Leinart understanding life as understudy

All during Super Bowl week, Matt Leinart (7) will be reminded that he is at least another season away from being the Cardinals' starting quarterback. The man who has the job Leinart wants, Kurt Warner, preaches patience. Gene Lower/Getty Images

TAMPA, Fla. -- Arizona Cardinals backup quarterback Matt Leinart knew the tough questions were coming -- again. While his more established teammates mugged for the cameras and joked with reporters during Tuesday's media day for Super Bowl XLIII, Leinart stood under a fake palm tree in a crowded corner of Raymond James Stadium, quietly explaining how it might feel to be on the bench for the biggest game of his life.

"To be a part of the Super Bowl is great," Leinart said. "If you had told me that I'd be in the Super Bowl when I was drafted, I would've said that's great. I'd also love to be back someday -- as a starter."

As much as Leinart tries to minimize this moment, there's no way he can be as comfortable with this situation as he says he is. After all, he's about to spend the next few days being reminded constantly that he's been failing at his job with the Cardinals. He was supposed to be the franchise's savior when he was selected 10th overall in the 2006 draft. Three years later, he still has no idea if or when he'll ever be able to replace Kurt Warner as the team's starting quarterback.

Seriously, it's not like the Cardinals are going to let Warner just walk away when his contract expires after this season. It's highly plausible that they'll re-sign him to some sort of short-term deal that will keep him under center for at least a couple of more years. That means Leinart -- who still has three years left on his current deal -- would have to develop even more patience than he's already shown. That, by the way, would be a hard task for anybody.

But that is the plight that Leinart has created for himself. So far, he's willing to accept that all he can do is keep working until his opportunity arises again.

"It's not that I want to prove people wrong, even though I'm sure there are some people who think I just can't play," he said. "I just want to be successful."

There are plenty of reasons to think Leinart still can reach that goal. For one thing, we still haven't seen a full body of work from him. He started 11 games as a rookie and flashed some potential during that 2006 season. Then he started splitting time with Warner early in 2007 before a broken collarbone sidelined Leinart for the final 11 games of that campaign. This season, Leinart had another shot at claiming the job. He played so poorly during the preseason that the decision to start Warner became an easy one for coach Ken Whisenhunt.

So, yes, it's not like Leinart hasn't had a fair shot at the job. But it's also important to note that we haven't seen what he can do after going through all the humbling experiences he's faced lately. See, that's the thing about Leinart. Everybody around him keeps mentioning how much he's grown up over the past few years and how that maturity could benefit him well in the future.

Remember, this was a cocky kid who left USC with two national championships, one Heisman Trophy and no clue of how difficult his life would be with one of the NFL's worst franchises. But now coaches say Leinart studies the game better. He spends more time at the facility, both after practice and in the offseason. He's even training harder in the weight room, where coaches have noticed his increased interest in improving his strength.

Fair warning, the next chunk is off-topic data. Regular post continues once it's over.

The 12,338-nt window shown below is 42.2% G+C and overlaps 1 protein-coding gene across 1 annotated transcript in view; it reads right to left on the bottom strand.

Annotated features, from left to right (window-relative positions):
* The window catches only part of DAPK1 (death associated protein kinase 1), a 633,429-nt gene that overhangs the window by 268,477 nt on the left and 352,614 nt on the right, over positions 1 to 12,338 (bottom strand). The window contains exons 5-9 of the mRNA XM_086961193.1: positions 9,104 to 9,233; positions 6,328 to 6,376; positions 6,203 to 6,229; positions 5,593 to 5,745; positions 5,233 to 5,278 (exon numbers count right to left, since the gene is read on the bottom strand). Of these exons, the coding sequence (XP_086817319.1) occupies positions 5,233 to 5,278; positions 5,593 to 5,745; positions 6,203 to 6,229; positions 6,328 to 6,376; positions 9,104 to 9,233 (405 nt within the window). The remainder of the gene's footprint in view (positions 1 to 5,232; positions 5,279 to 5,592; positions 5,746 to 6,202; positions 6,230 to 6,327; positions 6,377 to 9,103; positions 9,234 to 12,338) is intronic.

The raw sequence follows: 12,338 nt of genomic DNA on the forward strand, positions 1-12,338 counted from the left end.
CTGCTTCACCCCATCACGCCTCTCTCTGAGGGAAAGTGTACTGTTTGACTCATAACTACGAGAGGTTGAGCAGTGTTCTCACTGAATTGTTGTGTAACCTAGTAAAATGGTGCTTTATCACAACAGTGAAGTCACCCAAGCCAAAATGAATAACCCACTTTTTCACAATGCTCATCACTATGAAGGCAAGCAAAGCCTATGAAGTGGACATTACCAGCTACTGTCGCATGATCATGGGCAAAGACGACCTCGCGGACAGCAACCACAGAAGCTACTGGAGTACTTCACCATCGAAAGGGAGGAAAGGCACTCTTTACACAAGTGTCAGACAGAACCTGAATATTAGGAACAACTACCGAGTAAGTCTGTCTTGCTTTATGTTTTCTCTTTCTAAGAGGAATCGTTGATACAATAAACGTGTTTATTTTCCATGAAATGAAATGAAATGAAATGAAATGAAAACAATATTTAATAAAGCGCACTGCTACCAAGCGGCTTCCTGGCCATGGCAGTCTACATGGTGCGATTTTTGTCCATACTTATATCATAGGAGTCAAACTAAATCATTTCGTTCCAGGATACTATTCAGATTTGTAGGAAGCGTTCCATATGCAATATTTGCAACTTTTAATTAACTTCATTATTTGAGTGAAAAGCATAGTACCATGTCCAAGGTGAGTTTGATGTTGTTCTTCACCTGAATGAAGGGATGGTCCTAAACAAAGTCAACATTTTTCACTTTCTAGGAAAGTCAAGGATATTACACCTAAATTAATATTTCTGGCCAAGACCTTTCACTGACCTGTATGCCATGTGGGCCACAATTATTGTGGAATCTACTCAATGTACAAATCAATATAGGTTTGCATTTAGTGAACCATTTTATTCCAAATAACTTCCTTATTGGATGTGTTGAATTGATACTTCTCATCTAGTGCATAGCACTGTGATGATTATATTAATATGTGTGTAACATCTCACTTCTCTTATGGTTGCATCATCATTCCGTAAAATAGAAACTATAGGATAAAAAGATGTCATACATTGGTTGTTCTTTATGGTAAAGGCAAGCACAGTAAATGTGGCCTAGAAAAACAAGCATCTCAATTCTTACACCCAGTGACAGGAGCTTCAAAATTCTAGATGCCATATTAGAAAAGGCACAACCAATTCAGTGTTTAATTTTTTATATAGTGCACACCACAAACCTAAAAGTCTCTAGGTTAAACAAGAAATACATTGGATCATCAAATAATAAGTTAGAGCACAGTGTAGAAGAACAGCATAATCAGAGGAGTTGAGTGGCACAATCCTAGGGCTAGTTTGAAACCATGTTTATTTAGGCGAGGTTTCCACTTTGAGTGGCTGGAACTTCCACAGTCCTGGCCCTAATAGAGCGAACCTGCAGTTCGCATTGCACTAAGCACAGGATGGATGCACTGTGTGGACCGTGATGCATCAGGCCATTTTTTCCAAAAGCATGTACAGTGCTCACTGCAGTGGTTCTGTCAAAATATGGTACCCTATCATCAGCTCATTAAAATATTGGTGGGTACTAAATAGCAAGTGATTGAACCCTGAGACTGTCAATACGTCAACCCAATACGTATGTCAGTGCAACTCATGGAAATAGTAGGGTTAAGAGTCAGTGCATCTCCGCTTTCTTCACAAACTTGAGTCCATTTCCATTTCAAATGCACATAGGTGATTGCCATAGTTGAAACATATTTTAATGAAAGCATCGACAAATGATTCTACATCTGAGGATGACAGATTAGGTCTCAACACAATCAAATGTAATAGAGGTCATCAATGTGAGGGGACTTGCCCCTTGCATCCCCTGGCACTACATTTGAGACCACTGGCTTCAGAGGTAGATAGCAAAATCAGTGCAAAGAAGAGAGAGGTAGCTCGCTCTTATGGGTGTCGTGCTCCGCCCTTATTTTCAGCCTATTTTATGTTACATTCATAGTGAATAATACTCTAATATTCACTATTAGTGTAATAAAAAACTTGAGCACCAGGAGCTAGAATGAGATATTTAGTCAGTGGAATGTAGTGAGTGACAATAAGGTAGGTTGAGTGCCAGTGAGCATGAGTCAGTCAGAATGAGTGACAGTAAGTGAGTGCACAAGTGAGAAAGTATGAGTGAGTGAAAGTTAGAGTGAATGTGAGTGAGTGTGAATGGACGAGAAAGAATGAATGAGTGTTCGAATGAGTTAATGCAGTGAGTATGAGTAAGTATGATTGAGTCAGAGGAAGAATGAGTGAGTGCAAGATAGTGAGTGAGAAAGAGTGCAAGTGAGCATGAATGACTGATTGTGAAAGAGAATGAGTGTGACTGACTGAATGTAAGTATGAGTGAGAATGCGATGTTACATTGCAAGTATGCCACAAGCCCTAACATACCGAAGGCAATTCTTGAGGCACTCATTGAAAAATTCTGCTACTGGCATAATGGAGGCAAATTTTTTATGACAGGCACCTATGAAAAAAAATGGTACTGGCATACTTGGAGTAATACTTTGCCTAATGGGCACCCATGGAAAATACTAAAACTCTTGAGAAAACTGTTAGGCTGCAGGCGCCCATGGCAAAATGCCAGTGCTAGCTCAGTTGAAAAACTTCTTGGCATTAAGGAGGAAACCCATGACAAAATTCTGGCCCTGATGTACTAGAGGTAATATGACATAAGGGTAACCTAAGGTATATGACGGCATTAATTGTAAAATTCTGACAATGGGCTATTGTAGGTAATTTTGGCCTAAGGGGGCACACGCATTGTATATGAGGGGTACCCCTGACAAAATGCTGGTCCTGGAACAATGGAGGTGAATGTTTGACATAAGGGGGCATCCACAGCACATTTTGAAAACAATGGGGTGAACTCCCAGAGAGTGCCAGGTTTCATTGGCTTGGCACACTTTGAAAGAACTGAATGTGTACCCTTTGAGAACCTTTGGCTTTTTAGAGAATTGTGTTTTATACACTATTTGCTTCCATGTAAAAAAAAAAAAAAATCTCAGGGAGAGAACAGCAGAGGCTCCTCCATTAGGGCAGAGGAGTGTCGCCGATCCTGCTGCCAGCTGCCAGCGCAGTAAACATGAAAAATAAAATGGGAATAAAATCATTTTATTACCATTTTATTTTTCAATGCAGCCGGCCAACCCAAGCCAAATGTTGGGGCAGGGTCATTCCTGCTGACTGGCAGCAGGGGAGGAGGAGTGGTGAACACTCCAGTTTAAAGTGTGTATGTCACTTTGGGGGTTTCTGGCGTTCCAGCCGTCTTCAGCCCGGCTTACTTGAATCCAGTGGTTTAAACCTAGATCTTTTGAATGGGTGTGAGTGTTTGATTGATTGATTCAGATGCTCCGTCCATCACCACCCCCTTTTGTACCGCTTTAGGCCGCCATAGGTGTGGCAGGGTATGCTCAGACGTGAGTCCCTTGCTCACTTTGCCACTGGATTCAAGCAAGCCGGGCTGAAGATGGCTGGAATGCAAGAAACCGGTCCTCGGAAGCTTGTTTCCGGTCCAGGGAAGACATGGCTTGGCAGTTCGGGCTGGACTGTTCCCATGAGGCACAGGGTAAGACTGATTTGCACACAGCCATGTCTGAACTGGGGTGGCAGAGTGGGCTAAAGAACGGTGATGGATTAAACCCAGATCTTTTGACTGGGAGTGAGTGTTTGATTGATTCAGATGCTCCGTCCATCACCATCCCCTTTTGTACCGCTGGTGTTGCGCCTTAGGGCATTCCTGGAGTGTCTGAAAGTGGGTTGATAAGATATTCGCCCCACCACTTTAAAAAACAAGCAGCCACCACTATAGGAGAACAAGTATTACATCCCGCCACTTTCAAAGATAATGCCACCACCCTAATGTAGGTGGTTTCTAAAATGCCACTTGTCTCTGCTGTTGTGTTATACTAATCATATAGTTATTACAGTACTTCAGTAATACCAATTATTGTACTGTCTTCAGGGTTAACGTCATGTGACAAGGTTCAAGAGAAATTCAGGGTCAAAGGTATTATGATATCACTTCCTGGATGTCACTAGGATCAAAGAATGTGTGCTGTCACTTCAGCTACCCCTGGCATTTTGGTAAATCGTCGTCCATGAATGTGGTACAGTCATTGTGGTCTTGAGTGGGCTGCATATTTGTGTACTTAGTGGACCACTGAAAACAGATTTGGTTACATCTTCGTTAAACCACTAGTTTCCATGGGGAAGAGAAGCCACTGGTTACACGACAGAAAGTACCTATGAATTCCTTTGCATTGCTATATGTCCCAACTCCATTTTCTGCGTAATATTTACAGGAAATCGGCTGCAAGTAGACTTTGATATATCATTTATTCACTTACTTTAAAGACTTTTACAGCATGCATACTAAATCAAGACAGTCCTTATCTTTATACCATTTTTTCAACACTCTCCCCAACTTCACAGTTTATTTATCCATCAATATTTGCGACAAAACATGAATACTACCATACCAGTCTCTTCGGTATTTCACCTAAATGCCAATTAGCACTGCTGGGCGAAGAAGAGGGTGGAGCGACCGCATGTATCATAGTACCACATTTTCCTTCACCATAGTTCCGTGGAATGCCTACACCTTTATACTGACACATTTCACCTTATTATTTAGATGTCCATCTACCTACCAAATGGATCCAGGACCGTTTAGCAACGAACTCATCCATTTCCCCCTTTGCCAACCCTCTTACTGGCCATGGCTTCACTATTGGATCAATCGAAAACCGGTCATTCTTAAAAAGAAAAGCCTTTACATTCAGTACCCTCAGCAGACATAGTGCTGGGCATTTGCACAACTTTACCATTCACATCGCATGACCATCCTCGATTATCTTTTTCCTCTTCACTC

In other words, whatever pouting Leinart did happened behind closed doors. He wanted his teammates to see that he wouldn't be a distraction and he wasn't going to be a bust.

"You can tell he's serious about his job," said Cardinals general manager Rod Graves. "He's reached a point where he's anxious to get that monkey off his back as far as not playing. I can just tell that he's learned a lot about what it takes to prepare at this level."

Leinart can even see that growth in himself. He knows there's an undeniable value to watching how Warner handles the job. Leinart also realizes he still has a shot at a long future in this league and this kind of adversity might help him later in life.

As he said, "I won't say that I knew everything when I was coming out of college, but I was used to having success. Once you start struggling, you realize [playing in the NFL] is a lot harder than you thought it would be."

The question for Leinart now is whether he can handle more uncertainty in the near future. Graves is talking constantly with Leinart and the player's agent, Tom Condon. Graves wants Leinart to remain optimistic about his opportunities in Arizona. But the Cardinals can't guarantee anything. This is a franchise that spent decades as one of the longest running jokes in the league. It would like to enjoy this prosperity for as long as it can.

That's why you aren't likely to see the kind of situation in Arizona that occurred a few years back in San Diego (where Philip Rivers eventually replaced Drew Brees) or earlier this season in Green Bay (where the Packers wanted to get Aaron Rodgers on the field despite the awkward presence of Brett Favre).

"You make the decision in the right perspective," Graves said. "But you don't do it at the risk of not being a successful team."

In other words, Leinart had better brace himself for more frustration. As Warner said: "What I've told Matt is to be patient and prepared so he can seize his opportunity when it comes. I waited until I was 28 to get a starting job in the NFL and my career turned out all right. So he's way ahead of the curve."

Being ahead of the curve is one thing. Leinart's problem -- and it's one that won't vanish anytime soon -- is that he really doesn't have any idea where this current road is taking him.

Senior writer Jeffri Chadiha covers the NFL for ESPN.com.